Cleaning Up Japan's Radioactive Mess with Blue Goo | Popular Science

Cleaning Up Japan's Radioactive Mess with Blue Goo

Paint it on and peel it off

DeconGel

Pour it on, peel it off.

Courtesy: DeconGel

A clever technology is helping hazmat crews in Japan contain and clean up the contamination caused by the ongoing nuclear disaster there: a blue liquid that hardens into a gel that peels off of surfaces, taking microscopic particles like radiation and other contaminants with it. Known as DeconGel, Japanese authorities are using it inside and outside the exclusion zone on everything from pavement to buildings.

DeconGel was stumbled upon by accident at Hawaiian venture capital firm and technology incubator Skai Ventures. A researcher conducting an experiment got a bit of solution from an experiment on the floor; when it was cleaned up the next morning, the solution came off the floor taking everything foreign with it. Underneath, the floor was so clean they couldn't make the rest of the surface look the same with any amount of scrubbing.

Now commercialized, the blue goo hasn't seen much publicity. But after donating 100 five-gallon buckets of the stuff to Japanese cleanup efforts, the orders are rolling in.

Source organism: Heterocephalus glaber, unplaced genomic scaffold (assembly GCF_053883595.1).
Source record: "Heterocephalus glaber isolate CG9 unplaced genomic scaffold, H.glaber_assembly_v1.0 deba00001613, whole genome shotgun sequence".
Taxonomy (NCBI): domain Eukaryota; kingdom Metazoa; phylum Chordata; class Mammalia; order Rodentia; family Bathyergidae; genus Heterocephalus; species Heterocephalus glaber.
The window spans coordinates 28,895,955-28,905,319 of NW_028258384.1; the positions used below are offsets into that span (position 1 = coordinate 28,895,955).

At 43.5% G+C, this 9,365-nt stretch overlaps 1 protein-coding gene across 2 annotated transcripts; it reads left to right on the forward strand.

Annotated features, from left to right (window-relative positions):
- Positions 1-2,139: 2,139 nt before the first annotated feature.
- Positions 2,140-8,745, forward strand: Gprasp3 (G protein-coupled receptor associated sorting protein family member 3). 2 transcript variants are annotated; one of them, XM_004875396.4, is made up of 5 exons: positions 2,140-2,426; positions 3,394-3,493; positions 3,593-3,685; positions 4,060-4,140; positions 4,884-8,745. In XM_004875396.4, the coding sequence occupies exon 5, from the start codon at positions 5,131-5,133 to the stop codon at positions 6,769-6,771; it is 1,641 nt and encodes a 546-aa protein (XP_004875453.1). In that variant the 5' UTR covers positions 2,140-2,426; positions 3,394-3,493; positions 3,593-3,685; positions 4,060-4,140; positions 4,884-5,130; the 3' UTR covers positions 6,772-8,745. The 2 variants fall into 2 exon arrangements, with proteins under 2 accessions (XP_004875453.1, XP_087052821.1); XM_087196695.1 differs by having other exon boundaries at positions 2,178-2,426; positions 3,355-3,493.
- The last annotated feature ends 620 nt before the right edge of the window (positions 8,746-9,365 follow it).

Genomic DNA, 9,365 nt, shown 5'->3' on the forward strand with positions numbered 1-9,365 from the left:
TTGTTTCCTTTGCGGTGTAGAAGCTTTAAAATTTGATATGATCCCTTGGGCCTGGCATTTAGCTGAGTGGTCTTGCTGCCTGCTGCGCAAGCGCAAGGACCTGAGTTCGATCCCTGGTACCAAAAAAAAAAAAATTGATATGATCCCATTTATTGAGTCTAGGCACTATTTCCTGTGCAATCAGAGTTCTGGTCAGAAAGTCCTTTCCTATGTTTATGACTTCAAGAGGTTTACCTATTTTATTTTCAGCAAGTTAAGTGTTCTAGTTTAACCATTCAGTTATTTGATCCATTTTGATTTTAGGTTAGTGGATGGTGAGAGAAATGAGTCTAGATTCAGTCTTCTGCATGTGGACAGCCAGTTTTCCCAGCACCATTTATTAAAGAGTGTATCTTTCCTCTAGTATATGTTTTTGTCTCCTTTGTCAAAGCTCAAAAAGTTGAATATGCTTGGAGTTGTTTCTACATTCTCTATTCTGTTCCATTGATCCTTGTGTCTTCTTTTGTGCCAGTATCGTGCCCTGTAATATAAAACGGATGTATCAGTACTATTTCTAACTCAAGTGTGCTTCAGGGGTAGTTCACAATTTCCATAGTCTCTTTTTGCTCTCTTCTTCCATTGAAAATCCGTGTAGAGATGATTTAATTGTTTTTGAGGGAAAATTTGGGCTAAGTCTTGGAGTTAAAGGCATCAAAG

When DeconGel goes onto a surface, it encapsulates absolutely everything that isn't native to the material itself--including microscopic bits of contamination, like radiation or other pollutants. That in itself is a huge innovation. Conventionally, radiation is literally scrubbed from surfaces, essentially with soap and water. In doing so cleanup crews essentially mobilize the dangerous waste, increasing the chances that it might escape into water supplies or into the soil, while also increasing the hazard to workers themselves. The byproduct is contaminated water that is heavy and difficult to contain.

DeconGel captures contaminants first, then hardens around them, neutralizing the threats. Workers can then remove the contaminants safely, without worrying about pollutants escaping into the air or seeping into surrounding soil.

It sounds like, a pretty remarkable improvement in the way environments are remediated, and one that is likely to keep hazmat workers safer while they do their jobs. Those who do that unenviable work seem to think so. DeconGel's maker has doubled its business every year since 2008, and with the Fukushima disaster elevating nuclear awareness around the globe, the company's CEO told CNN Money he predicts 20 times more business over the next few years.

CNN Money

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